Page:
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The Dangers of Website Overdesign


We’ve never had a bank ask us to make a boring website.

On the contrary, clients come to us for custom designs that stand out from cookie-cutter sites. We take that responsibility seriously, which is why we scour the internet for emerging trends rooted in best practices — innovations that put visitors first and foremost.

Over the past couple of years, our clients have been asking us to make their bank websites more and more “interactive.” While that request can be interpreted in a number of ways, we know that visitors expect websites to be increasingly helpful. We see interactivity as a spectrum. Not every site needs every feature; when in doubt, always cater to the customer.

Interactivity, usability, accessibility — these interrelated concepts require something of a balancing act. Too little consideration, and you could end up with a weak website. Yet going overboard with needlessly flashy features can cause problems too.

Here are several examples of when “whiz-bang” gets in the way of amazing website design:

Images with Words

An image is already worth a thousand words, so there’s no need insert text into your homepage sliders, calls-to-actions (CTAs) or other promotions.

Quips aside, embedding headlines and other copywriting in image files triggers a variety of accessibility issues. At best, when these images scale down to mobile devices, the text can become too small for many visitors to read. What’s worse, screen readers can’t access this text, depending wholly on alt-text metadata, which means visitors with visual impairments will be deprived of the displayed content.

It’s all too easy to repurpose the designs from print marketing materials, but it’s always better to rebuild these promotions for use on your website: use the graphics and then HTML code (or, better yet, a content management system) to insert the text in a way that your entire audience can enjoy.

Hidden Content

Sometimes “interactivity” seems to be synonymous with added motion or animation. Parallax scrolling and subtle, hover-over effects are fine examples of small ways that make navigating a website more visually interesting.

But a little goes a long way. When flip cards — elements with an image on one side and text on the other — or other design components require users to move a mouse to reveal the pertinent information, it robs visitors who can’t use a traditional mouse of the opportunity to consume the content. An entire section of a webpage can be rendered useless for some visitors, thanks to these laboriously hands-on features.

When considering elements that hide information, make sure activating them is universally possible, or your website won’t be ADA compliant.

Accordions Galore

Luckily, accordions are accessible. These expand-and-collapse elements compress compartments of content — typically text — so that pages don’t appear intimidatingly long at first glance. When used correctly, accordions help visitors quickly scan a page’s subject matter and then choose to dig deeper if they are inclined. Frequently asked questions, additional product details, and related services are all fine candidates for accordions.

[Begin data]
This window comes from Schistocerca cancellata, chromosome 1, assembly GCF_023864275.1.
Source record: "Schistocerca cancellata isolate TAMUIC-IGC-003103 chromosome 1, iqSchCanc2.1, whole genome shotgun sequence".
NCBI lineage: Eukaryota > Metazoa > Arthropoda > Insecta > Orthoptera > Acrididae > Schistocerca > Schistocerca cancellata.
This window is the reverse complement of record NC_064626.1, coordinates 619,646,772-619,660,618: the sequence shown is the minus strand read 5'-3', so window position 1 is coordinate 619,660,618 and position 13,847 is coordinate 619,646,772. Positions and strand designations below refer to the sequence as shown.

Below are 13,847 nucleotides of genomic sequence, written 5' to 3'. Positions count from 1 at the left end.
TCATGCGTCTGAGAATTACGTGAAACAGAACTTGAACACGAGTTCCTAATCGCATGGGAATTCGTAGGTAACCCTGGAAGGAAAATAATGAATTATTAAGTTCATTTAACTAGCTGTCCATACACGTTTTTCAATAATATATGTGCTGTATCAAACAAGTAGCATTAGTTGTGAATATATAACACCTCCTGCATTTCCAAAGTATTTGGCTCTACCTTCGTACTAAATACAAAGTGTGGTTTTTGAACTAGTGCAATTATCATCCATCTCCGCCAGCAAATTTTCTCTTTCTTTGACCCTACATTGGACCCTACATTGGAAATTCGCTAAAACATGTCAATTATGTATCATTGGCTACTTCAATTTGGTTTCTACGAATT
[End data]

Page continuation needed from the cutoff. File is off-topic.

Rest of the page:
But there are times when website admins saturate a page with too many accordions, even tucking all text in a series of expandable boxes. The good news is that screen readers can access the words, but the bad news is that all your other visitors won’t necessarily want to click repeatedly to get to the meat of the topic.

Optional or otherwise supplemental content belongs in accordions, but don’t ask your visitors to expand until they collapse!

Inconsistent Click/Hover Events

As mentioned above, click events and hover-over effects can add flavor to a bank website’s design. Mousing over a CTA might cause an icon, an image, or the entire box to change color or increase in size slightly. Clicking a text link with an arrow beside it can indicate to the visitor that they will exit the site and see the expected content in a new browser tab.

Variety is the spice of life; however, when it comes to usability, the same actions should always bring about consistent results. If hovering over a CTA image makes it grow on one page, don’t have a similar CTA start spinning instead. Likewise, if a certain element always links to a different page on the website, avoid disparate outcomes — such as downloading a PDF — in other circumstances.

To put it simply, predictability is a virtue.

Competing CTAs

A visitor should never reach the end of a webpage and think, “Now what am I supposed to do?” That’s the purpose of calls to action. Are you interested in this product or service? Apply online, contact us by phone, visit your local branch — all of these are appropriate CTAs.

Some pages might have multiple CTAs. A personal checking page could (and should) contain details about how to open an account. It might also include an external link to order more checks and/or a callout for overdraft protection. Both of these are directly related to the page’s subject and are, therefore, appropriate CTAs.

It can be tempting to insert additional promotions, such as unrelated offers or services that the bank (though not necessarily the user) considers important. Revealing information that is disconnected from the webpage’s specific purpose leads to confusion. Worse, overwhelming the visitor could prevent clicking on any CTA, including the primary one.

Here’s the bottom line for bank website usability and accessibility: bells and whistles have their place, but whiz-bang features should never interfere, distract or confound visitors. Fortunately, there is a lot of latitude between a dull design and one that’s too demanding or even detrimental.

We can help you find the sweet spot of custom web design!

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